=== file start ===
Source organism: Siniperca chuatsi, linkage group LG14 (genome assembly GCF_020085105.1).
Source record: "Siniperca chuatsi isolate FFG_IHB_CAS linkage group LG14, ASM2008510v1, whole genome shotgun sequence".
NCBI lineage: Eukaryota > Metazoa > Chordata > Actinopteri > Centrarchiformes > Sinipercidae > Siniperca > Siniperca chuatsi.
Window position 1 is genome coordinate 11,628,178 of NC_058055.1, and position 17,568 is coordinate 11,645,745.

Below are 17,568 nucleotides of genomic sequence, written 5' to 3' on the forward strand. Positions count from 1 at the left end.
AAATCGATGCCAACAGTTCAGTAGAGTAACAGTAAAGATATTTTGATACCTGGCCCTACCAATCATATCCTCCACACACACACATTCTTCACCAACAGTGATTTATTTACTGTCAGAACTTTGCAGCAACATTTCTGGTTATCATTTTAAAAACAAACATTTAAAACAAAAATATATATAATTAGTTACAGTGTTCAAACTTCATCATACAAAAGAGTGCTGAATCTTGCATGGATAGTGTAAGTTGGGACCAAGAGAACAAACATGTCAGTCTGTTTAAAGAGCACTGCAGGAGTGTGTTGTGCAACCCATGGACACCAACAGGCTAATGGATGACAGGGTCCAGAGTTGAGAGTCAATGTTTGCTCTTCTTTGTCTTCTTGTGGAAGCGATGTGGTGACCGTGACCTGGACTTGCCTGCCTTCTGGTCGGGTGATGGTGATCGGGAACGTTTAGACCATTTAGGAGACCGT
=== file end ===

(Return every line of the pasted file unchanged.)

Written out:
Source organism: Siniperca chuatsi, linkage group LG14 (genome assembly GCF_020085105.1).
Source record: "Siniperca chuatsi isolate FFG_IHB_CAS linkage group LG14, ASM2008510v1, whole genome shotgun sequence".
NCBI lineage: Eukaryota > Metazoa > Chordata > Actinopteri > Centrarchiformes > Sinipercidae > Siniperca > Siniperca chuatsi.
Window position 1 is genome coordinate 11,628,178 of NC_058055.1, and position 17,568 is coordinate 11,645,745.

Below are 17,568 nucleotides of genomic sequence, written 5' to 3' on the forward strand. Positions count from 1 at the left end.
AAATCGATGCCAACAGTTCAGTAGAGTAACAGTAAAGATATTTTGATACCTGGCCCTACCAATCATATCCTCCACACACACACATTCTTCACCAACAGTGATTTATTTACTGTCAGAACTTTGCAGCAACATTTCTGGTTATCATTTTAAAAACAAACATTTAAAACAAAAATATATATAATTAGTTACAGTGTTCAAACTTCATCATACAAAAGAGTGCTGAATCTTGCATGGATAGTGTAAGTTGGGACCAAGAGAACAAACATGTCAGTCTGTTTAAAGAGCACTGCAGGAGTGTGTTGTGCAACCCATGGACACCAACAGGCTAATGGATGACAGGGTCCAGAGTTGAGAGTCAATGTTTGCTCTTCTTTGTCTTCTTGTGGAAGCGATGTGGTGACCGTGACCTGGACTTGCCTGCCTTCTGGTCGGGTGATGGTGATCGGGAACGTTTAGACCATTTAGGAGACCGT